"Welcome to the McCain Ranch"
I Take This Woman
This story starts out simple enough – Nils rolling a fixed wagon wheel down the street. That’s a common occurrence in North Fork. Even a broken wagon sitting in the middle of the street isn’t THAT big of a news-worthy item. Watching two men trying to lift a loaded wagon so they can get a wagon wheel on isn’t that rare either. Nils and Pete didn’t get far. After several tries, Nils finally decided they better unload it.
Enter an Irish man – a stranger to North Fork. He looked around the town, then noticed the trouble Nils and Pete were having. "Allow me gentleman, would you, please?" The man then pushed Nils out of the way and lifted the wagon all by himself! Nils and Pete were so surprised by this, they just stood there looking in amazement. “Please, don’t just stand there! Please get something under it!” The man groaned. Then he sat it down gently. "I've heard people say that most of my brains are in my arms and my back...and you know something, I'm forever trying to prove they are correct," said the stranger. Nils told the stranger he’d have him lift the roof on his house when he got ready to roof it. The stranger joked that he didn’t want the house more than three stories tall.
After joking around with the two men he went over to get his horse that was where Micah was standing. "You know that was quite a compliment coming from a blacksmith," said Micah.
"Oh...thank you sir, that comes from lifting stones to find enough sod underneath them to plant potatoes," said the stranger.
"Am I right in thinking it's the sod of County Down you're referring to?" Micah asked.
"Yes you are sir, yes indeed! Yes, I'm a County Down man...Dennis O'Flarrety is the name." Micah then introduced himself. Dennis thought it to be a good omen that the first man that he met was an Irishmen and a better omen that he was the law too. He then pointed to the sign above the hotel and asked about the Mallory House. “Would that Mallory be a red haired, green eyed Irish girl of more then passing beauty?”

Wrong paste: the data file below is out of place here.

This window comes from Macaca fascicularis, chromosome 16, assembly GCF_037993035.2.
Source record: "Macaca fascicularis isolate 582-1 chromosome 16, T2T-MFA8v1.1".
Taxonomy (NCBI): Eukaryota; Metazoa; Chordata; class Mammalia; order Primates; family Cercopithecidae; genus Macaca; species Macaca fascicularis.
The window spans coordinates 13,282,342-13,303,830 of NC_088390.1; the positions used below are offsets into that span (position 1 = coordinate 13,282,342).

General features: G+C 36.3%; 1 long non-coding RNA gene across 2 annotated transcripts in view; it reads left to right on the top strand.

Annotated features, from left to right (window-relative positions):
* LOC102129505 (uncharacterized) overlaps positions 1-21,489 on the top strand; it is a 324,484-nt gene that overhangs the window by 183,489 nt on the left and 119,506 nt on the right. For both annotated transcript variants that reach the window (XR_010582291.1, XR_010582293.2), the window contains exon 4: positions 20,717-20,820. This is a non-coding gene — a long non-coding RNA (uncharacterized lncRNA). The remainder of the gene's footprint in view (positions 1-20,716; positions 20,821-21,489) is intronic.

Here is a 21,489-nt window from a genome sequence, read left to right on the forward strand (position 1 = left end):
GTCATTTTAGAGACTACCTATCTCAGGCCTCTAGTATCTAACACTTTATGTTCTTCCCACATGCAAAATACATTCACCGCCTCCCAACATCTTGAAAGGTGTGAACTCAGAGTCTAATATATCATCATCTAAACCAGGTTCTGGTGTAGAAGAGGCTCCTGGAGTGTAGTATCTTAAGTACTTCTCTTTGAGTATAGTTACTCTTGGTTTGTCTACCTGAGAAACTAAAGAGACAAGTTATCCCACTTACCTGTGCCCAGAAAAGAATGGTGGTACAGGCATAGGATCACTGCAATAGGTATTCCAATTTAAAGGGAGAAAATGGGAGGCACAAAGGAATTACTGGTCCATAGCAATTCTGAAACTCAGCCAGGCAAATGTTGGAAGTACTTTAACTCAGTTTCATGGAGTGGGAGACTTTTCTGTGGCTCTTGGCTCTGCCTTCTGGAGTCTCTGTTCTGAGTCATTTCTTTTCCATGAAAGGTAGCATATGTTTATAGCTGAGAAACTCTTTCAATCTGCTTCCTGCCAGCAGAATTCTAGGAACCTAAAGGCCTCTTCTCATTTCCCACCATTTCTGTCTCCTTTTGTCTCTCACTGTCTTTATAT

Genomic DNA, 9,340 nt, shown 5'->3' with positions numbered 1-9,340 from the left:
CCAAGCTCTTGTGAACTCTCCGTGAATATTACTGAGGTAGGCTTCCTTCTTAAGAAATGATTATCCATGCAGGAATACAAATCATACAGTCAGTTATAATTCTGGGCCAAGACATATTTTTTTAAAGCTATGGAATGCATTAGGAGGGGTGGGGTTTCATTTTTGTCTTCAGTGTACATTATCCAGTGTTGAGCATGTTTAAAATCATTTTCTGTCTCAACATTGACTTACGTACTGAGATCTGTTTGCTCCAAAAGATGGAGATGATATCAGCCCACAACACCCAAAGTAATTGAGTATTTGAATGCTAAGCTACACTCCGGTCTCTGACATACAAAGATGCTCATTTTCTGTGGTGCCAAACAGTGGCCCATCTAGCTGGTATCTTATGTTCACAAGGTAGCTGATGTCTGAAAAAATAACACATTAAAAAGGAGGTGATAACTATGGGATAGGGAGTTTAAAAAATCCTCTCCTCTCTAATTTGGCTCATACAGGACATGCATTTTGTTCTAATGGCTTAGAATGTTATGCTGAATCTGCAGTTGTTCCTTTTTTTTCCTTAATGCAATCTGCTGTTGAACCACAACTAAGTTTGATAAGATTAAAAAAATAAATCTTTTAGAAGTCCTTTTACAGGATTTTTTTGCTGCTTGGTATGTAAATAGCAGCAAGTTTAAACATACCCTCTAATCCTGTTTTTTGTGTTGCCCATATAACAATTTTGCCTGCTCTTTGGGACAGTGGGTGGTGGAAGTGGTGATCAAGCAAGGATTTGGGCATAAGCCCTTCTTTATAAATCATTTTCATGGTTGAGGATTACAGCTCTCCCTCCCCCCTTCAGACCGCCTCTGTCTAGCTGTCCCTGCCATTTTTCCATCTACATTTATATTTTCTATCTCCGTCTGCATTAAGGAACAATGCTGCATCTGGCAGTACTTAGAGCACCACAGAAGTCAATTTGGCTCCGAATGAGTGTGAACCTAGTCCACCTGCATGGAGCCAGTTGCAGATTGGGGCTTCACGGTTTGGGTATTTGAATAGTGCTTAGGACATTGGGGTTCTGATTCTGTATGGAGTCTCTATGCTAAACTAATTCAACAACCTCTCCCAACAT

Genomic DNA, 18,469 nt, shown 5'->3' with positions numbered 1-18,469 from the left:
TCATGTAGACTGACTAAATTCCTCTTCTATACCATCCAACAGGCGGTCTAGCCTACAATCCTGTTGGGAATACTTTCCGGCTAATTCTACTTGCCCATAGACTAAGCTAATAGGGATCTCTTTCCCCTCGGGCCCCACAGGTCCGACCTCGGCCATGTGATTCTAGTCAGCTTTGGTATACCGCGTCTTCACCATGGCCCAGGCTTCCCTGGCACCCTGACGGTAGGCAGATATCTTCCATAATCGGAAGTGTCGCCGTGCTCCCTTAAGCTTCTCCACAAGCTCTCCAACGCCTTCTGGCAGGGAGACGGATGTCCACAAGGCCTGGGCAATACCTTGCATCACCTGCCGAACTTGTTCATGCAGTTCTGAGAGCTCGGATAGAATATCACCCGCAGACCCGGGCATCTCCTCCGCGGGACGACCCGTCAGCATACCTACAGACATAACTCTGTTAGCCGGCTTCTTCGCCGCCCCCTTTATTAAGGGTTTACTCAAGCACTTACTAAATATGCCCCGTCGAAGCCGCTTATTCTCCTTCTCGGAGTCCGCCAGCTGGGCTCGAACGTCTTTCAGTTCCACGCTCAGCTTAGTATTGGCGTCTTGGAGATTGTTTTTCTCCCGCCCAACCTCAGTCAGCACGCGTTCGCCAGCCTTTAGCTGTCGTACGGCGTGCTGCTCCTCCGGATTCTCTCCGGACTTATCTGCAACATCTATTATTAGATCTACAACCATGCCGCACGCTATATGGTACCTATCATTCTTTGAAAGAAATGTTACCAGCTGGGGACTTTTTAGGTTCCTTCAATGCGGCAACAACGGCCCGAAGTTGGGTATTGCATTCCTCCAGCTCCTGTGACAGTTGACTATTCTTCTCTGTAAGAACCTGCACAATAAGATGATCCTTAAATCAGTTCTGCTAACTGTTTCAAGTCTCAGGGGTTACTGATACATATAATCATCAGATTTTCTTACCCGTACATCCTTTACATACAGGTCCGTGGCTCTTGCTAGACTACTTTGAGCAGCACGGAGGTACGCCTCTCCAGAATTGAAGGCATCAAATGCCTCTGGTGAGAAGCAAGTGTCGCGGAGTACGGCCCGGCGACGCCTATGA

“You’re a friend of Lou’s?” Micah asked.
“Now, does the description fit the name?” Micah grinned and nodded. “Well…then a friend of hers I am indeed! And one that’s eager to see her too!” Dennis went straight to the hotel.
Dennis walked into the hotel, he threw his bag onto the desk and as he rang the bell he noticed the bar. When he walked up to the bar, the bartender asked him beer or whiskey. Dennis told him that was a poor thing to offer him, being that he had been twenty days on the road. When the bartender mentioned 'Irish Whiskey,' that was more to his liking.
Just then Lou noticed Dennis's bag on the desk, she walked into the bar to ask Larsen about it but stopped dead in her tracks when she saw Dennis. She was shocked! “Of course, my dear heart! Now, who else would it be but myself…” He held up a finger. “Ah…” Then he picked up his drink. “Drinking to the health of the future Mrs. Dennis O'Flarrety!”
Lou was very surprised then. She was actually speechless! Dennis begged her to say something. “Hello, Dennis.” That’s all she could muster out at the moment. She was quite surprised! Dennis told Lou he thought about writing her, but thought it would be better to surprise her. Dennis declared that things had changed for the better.
“A lot of things have changed, Dennis,” Lou declared.
He agreed. “But not the old things…no. Not the loyalties…the friendships…the old promises, Lou. Lou told Dennis it hat been ten years since she left Ireland. Dennis told her it had been ten times ten years. He took a good look at Lou and decided she was the same radiant, lovely creature that she always was. “How about a kiss from your future husband, huh?” He started to kiss her. Lou silently turned her head away. He kissed her cheek instead. He knew it was stupid of him to think about kissing her when he was so dirty.
I was in town and thought I'd stop by and say hello to Lou. I didn't see her in the lobby of the hotel when I walked in. I called out her name. "In here Lucas," Lou called.
I went into where she was and started to ask her a question. But I stopped when I saw Dennis. I apologized for interrupting and started to leave. She said I wasn't interrupting and she introduced me to Dennis. We shook hands. "Lucas is my dearest friend here in North Fork." She told me that Dennis came from the same part of Ireland as she did and that they had joining farms.
Lou started to go get Dennis a room, but Dennis stopped her. He turned to me. “Mr. McCain, um…seeing as herself doesn’t have any relatives here abouts, and that you are her best friend, I was wondering if you would do me a favor.”
“Name it,” I nodded.
“Well…uh…be best man at our wedding, huh?”
That sure took me by surprise! “At your wedding?” I couldn’t believe what I was hearing! Lou told me to wait, but I wanted to discuss this with Micah!